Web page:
# What is wrong with this fourier transform implementation

I'm trying to implement a discrete fourier transform, but it's not working. I'm probably have written a bug somewhere, but I haven't found it yet.

Based on the following formula:

This function does the first loop, looping over X0 - Xn-1...

``````    public Complex[] Transform(Complex[] data, bool reverse)
{
var transformed = new Complex[data.Length];
for(var i = 0; i < data.Length; i++)
{
//I create a method to calculate a single value
transformed[i] = TransformSingle(i, data, reverse);
}
return transformed;
}
``````

And the actual calculating, this is probably where the bug is.

``````    private Complex TransformSingle(int k, Complex[] data, bool reverse)
{
var sign = reverse ? 1.0: -1.0;
var transformed = Complex.Zero;
var argument = sign*2.0*Math.PI*k/data.Length;
for(var i = 0; i < data.Length; i++)
{
transformed += data[i]*Complex.FromPolarCoordinates(1, argument*i);
}
return transformed;
}
``````

Next the explaination of the rest of the code:

`var sign = reverse ? 1.0: -1.0;` The reversed DFT will not have `-1` in the argument, while a regular DFT does have a `-1` in the argument.

`var argument = sign*2.0*Math.PI*k/data.Length;` is the argument of the algorithm. This part:

then the last part

`transformed += data[i]*Complex.FromPolarCoordinates(1, argument*i);`

I think I carefully copied the algorithm, so I don't see where I made the mistake...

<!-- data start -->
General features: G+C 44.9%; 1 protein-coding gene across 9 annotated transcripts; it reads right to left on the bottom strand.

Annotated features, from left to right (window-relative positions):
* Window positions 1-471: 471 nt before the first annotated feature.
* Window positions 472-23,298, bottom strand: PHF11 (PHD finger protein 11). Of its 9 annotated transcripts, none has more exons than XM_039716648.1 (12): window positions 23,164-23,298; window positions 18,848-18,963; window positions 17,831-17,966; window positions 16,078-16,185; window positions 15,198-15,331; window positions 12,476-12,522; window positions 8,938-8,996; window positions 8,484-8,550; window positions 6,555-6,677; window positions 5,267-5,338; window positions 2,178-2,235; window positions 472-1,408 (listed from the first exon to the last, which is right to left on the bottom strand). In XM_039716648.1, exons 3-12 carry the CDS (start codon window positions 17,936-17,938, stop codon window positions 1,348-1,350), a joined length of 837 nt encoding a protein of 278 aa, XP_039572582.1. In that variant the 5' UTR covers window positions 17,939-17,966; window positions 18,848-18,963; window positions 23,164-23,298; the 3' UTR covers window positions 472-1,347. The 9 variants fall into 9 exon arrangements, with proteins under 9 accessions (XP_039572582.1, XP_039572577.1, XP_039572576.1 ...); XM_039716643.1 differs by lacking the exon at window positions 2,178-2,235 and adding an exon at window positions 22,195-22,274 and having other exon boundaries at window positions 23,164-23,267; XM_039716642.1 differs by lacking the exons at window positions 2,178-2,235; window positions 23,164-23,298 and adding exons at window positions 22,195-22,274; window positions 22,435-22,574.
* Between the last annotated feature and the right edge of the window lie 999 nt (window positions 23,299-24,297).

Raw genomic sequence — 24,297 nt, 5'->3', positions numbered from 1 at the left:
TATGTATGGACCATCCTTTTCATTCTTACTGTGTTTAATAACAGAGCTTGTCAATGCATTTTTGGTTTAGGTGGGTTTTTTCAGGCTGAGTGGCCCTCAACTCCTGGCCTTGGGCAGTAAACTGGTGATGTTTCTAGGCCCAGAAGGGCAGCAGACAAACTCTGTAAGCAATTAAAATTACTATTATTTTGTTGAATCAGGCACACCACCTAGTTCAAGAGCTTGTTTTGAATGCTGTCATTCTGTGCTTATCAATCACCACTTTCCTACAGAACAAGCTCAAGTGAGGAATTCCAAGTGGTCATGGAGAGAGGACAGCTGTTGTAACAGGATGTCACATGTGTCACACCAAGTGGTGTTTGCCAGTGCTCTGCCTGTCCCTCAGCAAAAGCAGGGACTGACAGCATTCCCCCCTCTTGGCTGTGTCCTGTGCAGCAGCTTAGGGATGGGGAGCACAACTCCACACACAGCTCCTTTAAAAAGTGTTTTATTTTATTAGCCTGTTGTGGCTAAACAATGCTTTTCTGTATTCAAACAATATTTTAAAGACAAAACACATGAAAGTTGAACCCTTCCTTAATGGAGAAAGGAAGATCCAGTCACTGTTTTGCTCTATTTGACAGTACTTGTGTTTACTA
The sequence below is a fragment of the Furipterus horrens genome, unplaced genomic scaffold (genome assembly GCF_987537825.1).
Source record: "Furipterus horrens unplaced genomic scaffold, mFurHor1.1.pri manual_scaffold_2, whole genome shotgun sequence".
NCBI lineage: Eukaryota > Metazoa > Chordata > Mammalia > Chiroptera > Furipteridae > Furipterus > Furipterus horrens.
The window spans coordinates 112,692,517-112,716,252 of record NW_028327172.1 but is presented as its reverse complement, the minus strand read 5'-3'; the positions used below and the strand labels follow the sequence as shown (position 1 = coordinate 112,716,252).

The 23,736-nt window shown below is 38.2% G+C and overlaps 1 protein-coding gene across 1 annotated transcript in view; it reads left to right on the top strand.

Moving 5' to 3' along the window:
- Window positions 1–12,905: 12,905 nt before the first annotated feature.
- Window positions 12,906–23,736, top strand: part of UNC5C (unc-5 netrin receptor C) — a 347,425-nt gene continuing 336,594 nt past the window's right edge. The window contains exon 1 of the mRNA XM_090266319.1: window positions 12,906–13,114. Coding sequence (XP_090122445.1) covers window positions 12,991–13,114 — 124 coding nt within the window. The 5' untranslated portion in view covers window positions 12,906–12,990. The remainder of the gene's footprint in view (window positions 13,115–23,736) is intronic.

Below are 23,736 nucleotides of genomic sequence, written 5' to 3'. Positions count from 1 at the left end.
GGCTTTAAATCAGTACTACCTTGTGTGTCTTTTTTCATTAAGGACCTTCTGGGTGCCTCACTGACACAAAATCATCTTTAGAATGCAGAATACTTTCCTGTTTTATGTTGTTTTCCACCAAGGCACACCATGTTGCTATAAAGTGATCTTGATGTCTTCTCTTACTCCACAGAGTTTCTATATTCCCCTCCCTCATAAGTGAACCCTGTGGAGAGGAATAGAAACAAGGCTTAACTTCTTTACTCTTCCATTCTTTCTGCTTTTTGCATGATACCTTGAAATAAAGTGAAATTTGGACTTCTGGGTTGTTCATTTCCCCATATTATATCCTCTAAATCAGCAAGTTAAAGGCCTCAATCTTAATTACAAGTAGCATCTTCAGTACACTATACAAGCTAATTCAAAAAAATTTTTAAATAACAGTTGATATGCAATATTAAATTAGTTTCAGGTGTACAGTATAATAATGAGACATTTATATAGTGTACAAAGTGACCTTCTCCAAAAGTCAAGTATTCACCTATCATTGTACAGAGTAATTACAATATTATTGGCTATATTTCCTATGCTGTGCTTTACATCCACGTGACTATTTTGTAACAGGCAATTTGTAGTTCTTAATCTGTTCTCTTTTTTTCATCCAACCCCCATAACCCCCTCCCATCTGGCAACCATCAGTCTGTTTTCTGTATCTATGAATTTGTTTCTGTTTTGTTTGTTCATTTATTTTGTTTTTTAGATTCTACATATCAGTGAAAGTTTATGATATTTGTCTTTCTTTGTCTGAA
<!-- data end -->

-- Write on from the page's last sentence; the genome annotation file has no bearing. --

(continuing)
As Adam Gritt has shown in his answer, there is a nice implementation of this algorithm by AForge.net. I can probably solve this problem in 30 seconds by just copying their code. However, I still don't know what I have done wrong in my implementation.

I'm really curious where my flaw is, and what I have interpreted wrong.

-
Whatever else, you have done a good job of formulating the question. +1. –  Konrad Rudolph Apr 19 '11 at 12:06
Haha thanks. Actually, I was hoping by formulating the question like this, I'd find the error myself. But too bad xD –  Timo Willemsen Apr 19 '11 at 12:07
Erm... not to troll (too much): but the implementation is in C#? I'm curious about any benchmark results... –  sehe Apr 20 '11 at 14:09
Oh hehe xD this is not made for fast results. If I wanted that, I'd use a good other library. I just want to learn and understand this. I'll make an FFT too, and try to omptimalize it then. But first I'd like to know why this doesn't work :p –  Timo Willemsen Apr 20 '11 at 14:14
In other words, it's EXTREMELY slow –  Timo Willemsen Apr 20 '11 at 14:15

My days of doing complex mathematics are a ways behind me right now so I may be missing something myself. However, it appears to me that you are doing the following line:

``````transformed += data[i]*Complex.FromPolarCoordinates(1, argument*i);
``````

when it should probably be more like:

``````transformed += data[i]*Math.Pow(Math.E, Complex.FromPolarCoordinates(1, argument*i));
``````

Unless you have this wrapped up into the method `FromPolarCoordinates()`

UPDATE: I found the following bit of code in the AForge.NET Framework library and it shows additional Cos/Sin operations being done that are not being handled in your code. This code can be found in full context in the Sources\Math\FourierTransform.cs: DFT method.

``````for ( int i = 0; i < n; i++ )
{
dst[i] = Complex.Zero;

arg = - (int) direction * 2.0 * System.Math.PI * (double) i / (double) n;

// sum source elements
for ( int j = 0; j < n; j++ )
{
cos = System.Math.Cos( j * arg );
sin = System.Math.Sin( j * arg );

dst[i].Re += ( data[j].Re * cos - data[j].Im * sin );
dst[i].Im += ( data[j].Re * sin + data[j].Im * cos );
}
}
``````

It is using a custom Complex class (as it was pre-4.0). Most of the math is similar to what you have implemented but the inner iteration is doing additional mathematical operations on the Real and Imaginary portions.